So why do I love science? One very important reason is because we now know that thousands of years have passed since Christ, and many other apocalyptic prophets before and after Christ, foretold the end of the world, and yet the apocalypse continues to not happen. The apocalypse didn’t come in Christ’s lifetime or after he died, despite his prophecies stating as much (many passages in Matthew and Mark quote Jesus saying that it would happen in the near future). Then the year 1,000 AD came and lo and behold the world survived. The year 2000 AD arrived and the world stubbornly persists. The idea of the end of the world as foretold in Jewish, Biblical or Islamic prophesy is fundamentally anti-scientific given what we know about the universe today.
The world was not made by God as a proving ground for our faith, we know now, based on abundant evidence. Rather, our planet is just one of literally hundreds of billions of similar planets in our galaxy alone and our galaxy is just one of about a hundred billion galaxies in the known universe. Our planet is about 4.5 billion years old and it will continue as a planet for many billions of years to come, at least until our sun, a G-type star, is expected to expand into a red giant and may grow large enough to engulf our little planet and eat it up. At the least, it will heat up our planet to the point that no life will survive.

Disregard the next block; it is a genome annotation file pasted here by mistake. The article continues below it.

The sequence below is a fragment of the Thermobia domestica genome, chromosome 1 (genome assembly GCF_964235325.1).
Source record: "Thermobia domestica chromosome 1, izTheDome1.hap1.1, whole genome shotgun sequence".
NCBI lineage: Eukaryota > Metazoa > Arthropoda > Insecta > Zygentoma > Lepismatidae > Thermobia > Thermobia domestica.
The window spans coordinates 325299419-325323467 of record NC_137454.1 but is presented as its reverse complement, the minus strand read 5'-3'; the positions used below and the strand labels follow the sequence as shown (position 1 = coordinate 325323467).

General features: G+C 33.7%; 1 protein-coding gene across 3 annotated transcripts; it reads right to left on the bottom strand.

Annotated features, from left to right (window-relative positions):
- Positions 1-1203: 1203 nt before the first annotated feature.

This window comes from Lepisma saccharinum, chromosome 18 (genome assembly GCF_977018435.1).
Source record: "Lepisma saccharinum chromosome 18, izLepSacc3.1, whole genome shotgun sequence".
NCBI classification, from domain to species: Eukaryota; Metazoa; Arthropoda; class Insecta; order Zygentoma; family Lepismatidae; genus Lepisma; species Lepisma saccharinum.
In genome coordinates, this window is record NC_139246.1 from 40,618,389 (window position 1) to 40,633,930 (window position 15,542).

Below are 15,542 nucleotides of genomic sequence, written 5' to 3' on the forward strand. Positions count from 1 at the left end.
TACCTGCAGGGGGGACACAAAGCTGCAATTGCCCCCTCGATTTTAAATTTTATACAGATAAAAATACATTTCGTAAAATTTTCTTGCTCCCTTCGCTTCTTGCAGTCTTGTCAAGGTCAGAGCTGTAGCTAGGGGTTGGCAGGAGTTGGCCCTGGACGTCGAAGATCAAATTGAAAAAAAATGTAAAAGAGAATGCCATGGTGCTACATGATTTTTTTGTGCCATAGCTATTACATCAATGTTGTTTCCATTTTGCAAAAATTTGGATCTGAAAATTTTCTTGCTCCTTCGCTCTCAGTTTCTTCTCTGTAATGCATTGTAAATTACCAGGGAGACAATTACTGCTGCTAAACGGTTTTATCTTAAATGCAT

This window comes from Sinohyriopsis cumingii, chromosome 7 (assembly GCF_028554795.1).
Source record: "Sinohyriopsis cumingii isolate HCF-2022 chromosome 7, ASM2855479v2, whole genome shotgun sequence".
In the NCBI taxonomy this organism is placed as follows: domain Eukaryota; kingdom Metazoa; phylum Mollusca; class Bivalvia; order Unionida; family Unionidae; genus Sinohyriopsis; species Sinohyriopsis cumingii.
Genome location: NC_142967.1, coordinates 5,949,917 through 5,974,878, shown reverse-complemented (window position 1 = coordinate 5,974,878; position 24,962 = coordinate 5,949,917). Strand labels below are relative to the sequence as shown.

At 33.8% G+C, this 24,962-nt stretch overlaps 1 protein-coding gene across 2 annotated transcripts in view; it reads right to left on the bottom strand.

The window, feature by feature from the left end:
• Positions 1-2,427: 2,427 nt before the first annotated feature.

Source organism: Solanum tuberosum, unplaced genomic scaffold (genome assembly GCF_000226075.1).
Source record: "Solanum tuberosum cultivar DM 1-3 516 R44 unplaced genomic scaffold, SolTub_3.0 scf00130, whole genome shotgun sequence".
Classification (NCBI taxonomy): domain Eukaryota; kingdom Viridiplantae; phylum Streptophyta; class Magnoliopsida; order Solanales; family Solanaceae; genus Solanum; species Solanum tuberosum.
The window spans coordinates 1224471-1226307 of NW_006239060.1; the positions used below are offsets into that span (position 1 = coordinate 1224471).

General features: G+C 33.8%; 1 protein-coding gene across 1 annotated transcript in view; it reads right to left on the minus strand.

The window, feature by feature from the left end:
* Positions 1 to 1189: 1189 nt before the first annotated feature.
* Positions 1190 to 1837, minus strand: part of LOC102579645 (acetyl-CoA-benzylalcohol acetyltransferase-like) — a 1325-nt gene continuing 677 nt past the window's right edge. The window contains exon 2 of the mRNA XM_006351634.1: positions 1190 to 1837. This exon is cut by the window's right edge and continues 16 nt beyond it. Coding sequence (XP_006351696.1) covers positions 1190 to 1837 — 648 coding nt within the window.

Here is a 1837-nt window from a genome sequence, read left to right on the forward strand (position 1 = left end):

This, then, is the apocalypse that we can reasonably expect. But Earth’s fiery end is not coming for a few billion years and that’s plenty of time to put that particular worry out of our minds for a very long time.
This is a major benefit of the scientific way of thinking: it allows us to use evidence and reason to assess threats and decide which ones are real threats, which ones are more remote threats, and which ones are so unlikely that we can put them out of our minds and go back to playing Angry Birds.
I wrote in a recent column about the threat of terrorism being on a par with the threat of bee stings and lightning strikes, based on the actual harm from terrorists in the U.S. Yes, terrorism is that rare an event that we can and should simply put it out of our minds for the most part. At the very least, we need to prioritize it appropriately as one of many threats and rather low down on the list of actual threats to us, far below the threat of heart disease, cancer, accidents, or missing the latest Game of Thrones episode (wait, they’re replayable anytime, so scratch that).
And we can place the threat of an actual apocalypse from spiritual forces battling over the end of the world even lower than the threat of major harm from terrorism. It’s not going to happen. We know this from over 2,000 years of seeing it not happen, despite many prophecies of doom from those who traffic in fear, ignorance and social control.
In closing, I want to emphasize that I am not personally anti-spirituality at all. I have in previous columns (here, here, here, here and here), in my book, Eco, Ego, Eros, and in an in-progress follow-up book attempted to craft a rational approach to spirituality in the age of information that we live in today. We should work toward finding a reasonable middle ground between our yearning for spiritual meaning and the need for rationality in assessing claims about the external world and our place in that world. These two urges aren’t inevitably in conflict with each other. Finding this reasonable middle ground is, in my view, the major task for the new millennium.